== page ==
Jered Weaver (3167 pitches thrown)
I like Jered Weaver. He throws his slider a little too often which may result in an added risk of injury, but of the four pitchers, he throws it with the least velocity. Over the course of his career this may reduce the chances of injury to his elbow since he's putting a little less stress on it. The one knock on Weaver is his lack of an "out pitch". In the recent chat with LA Times sportswriter Mike DiGiovanna, when asked about Weaver, he stated "I think he is going to be a solid No. 3 or 4 starter, but his lack of a put-away pitch will prevent him from being an ace. You can see it when he gets to two strikes. Look at how many foul balls there are. He doesn't have a nasty strikeout pitch." Weaver's change-up looks like a good pitch as he gets plenty of swing-and-miss strikes with it (the highest rate among all pitchers), however hitters are able to foul off his fastball (also the highest rate among all pitchers). Maybe a better mix would improve Weaver's results.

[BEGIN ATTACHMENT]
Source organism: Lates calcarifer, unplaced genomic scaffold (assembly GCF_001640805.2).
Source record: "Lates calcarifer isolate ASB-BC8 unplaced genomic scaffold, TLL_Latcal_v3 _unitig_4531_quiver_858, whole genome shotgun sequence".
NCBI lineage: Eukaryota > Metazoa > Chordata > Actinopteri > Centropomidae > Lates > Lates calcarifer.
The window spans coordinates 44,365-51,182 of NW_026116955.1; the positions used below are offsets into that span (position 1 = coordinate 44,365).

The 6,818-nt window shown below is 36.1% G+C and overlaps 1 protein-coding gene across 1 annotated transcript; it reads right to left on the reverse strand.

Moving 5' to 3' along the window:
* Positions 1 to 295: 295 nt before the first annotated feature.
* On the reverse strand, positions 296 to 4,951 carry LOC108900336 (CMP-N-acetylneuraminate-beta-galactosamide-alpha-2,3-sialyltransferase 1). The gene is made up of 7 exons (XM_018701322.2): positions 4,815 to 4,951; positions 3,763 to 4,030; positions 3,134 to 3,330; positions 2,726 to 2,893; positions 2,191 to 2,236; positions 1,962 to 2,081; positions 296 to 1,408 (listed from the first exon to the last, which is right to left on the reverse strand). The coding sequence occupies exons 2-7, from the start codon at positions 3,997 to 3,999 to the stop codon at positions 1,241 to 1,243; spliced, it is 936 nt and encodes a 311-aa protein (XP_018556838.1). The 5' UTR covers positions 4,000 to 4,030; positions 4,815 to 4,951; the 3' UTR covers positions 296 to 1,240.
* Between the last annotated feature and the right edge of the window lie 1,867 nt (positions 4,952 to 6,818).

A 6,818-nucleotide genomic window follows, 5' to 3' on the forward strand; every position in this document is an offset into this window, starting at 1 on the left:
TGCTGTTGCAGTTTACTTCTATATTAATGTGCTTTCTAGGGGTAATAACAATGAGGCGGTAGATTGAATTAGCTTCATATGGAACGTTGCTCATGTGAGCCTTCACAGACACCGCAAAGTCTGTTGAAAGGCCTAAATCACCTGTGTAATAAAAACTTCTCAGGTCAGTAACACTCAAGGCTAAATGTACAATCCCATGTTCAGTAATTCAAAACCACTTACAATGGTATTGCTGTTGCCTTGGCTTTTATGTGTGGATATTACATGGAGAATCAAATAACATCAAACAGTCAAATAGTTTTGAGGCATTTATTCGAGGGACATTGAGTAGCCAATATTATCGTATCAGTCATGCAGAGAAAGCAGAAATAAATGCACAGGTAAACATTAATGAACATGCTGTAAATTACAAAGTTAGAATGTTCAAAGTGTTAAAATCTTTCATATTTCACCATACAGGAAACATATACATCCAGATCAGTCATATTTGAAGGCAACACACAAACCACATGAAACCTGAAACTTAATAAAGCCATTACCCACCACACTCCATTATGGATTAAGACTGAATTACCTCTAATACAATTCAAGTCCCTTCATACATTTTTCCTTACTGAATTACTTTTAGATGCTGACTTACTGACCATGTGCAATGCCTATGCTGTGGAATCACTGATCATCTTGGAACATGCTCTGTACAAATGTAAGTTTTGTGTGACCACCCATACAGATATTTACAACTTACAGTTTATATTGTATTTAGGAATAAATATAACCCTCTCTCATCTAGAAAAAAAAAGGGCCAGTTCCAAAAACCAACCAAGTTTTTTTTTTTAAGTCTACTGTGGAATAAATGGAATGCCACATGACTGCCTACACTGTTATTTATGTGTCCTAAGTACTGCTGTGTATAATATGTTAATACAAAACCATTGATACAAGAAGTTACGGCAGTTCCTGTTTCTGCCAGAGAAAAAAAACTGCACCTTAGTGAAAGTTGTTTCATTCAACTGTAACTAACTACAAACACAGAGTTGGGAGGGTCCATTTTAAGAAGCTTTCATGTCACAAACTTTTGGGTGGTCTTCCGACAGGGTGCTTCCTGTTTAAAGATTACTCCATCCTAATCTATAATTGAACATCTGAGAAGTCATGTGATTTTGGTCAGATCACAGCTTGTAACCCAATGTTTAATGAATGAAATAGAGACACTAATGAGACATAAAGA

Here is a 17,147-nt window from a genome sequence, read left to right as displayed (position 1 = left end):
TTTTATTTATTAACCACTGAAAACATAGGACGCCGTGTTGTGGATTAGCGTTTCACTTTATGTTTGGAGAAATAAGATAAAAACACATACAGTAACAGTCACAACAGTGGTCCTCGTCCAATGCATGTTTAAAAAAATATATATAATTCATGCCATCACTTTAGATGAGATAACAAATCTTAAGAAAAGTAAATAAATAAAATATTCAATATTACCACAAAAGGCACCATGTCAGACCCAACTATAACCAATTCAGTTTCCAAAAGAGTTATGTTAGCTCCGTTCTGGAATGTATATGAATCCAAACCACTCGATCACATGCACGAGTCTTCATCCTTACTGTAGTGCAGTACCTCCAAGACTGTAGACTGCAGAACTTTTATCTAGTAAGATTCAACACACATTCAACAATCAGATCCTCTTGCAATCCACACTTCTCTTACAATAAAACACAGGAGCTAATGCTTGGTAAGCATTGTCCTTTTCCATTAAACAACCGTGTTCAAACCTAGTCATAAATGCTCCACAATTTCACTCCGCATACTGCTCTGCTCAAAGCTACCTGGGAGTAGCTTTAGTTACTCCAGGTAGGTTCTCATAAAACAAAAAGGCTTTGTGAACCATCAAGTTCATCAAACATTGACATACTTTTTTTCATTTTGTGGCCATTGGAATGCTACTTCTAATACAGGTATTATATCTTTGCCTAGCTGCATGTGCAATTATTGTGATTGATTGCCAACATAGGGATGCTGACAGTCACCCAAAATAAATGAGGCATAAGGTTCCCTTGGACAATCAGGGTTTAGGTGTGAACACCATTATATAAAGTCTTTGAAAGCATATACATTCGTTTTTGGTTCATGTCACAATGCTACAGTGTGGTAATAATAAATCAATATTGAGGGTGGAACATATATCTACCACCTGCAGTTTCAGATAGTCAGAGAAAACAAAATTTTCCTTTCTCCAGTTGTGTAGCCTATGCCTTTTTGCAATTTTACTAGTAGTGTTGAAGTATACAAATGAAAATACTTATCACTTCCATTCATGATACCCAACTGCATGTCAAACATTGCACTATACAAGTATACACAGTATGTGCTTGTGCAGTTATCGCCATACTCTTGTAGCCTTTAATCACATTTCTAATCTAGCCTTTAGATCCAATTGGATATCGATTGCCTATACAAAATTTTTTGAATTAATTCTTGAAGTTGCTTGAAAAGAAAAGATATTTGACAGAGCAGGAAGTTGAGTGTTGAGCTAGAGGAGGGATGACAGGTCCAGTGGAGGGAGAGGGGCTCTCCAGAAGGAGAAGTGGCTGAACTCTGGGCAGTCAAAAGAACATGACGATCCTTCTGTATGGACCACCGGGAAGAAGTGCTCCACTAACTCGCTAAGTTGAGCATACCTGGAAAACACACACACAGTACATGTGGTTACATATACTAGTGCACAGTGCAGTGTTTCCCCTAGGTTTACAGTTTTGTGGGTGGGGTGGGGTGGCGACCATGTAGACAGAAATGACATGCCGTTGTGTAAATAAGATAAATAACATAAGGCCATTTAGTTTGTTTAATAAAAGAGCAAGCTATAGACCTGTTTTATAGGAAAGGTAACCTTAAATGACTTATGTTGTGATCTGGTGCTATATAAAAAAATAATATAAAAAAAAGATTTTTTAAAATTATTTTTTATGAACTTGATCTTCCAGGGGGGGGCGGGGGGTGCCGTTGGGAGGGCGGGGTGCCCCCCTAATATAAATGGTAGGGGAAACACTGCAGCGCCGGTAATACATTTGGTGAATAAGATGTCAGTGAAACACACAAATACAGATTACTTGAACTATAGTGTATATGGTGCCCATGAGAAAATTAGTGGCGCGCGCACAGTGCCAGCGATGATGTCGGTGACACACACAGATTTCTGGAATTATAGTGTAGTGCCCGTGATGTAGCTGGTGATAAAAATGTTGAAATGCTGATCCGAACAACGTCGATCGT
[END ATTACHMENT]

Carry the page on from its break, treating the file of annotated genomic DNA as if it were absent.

Here's some summary data comparing each pitcher. The swing strike data is swing-and-miss and foul balls combined:
The depth at which pitchers use their pitches is so much deeper than what I've touched on here. Good pitchers (and catchers for that matter) usually are thinking two or three pitches ahead in order to set-up the hitter. I've only looked at this data on a pitch-by-pitch level looking for clues as to why the Angels' pitchers are getting injured and why they are getting the game results that they are.
I've asked quite a few questions without providing any definite answers (sorry about that), but I thought this information was interesting and would at least spark some good discussion.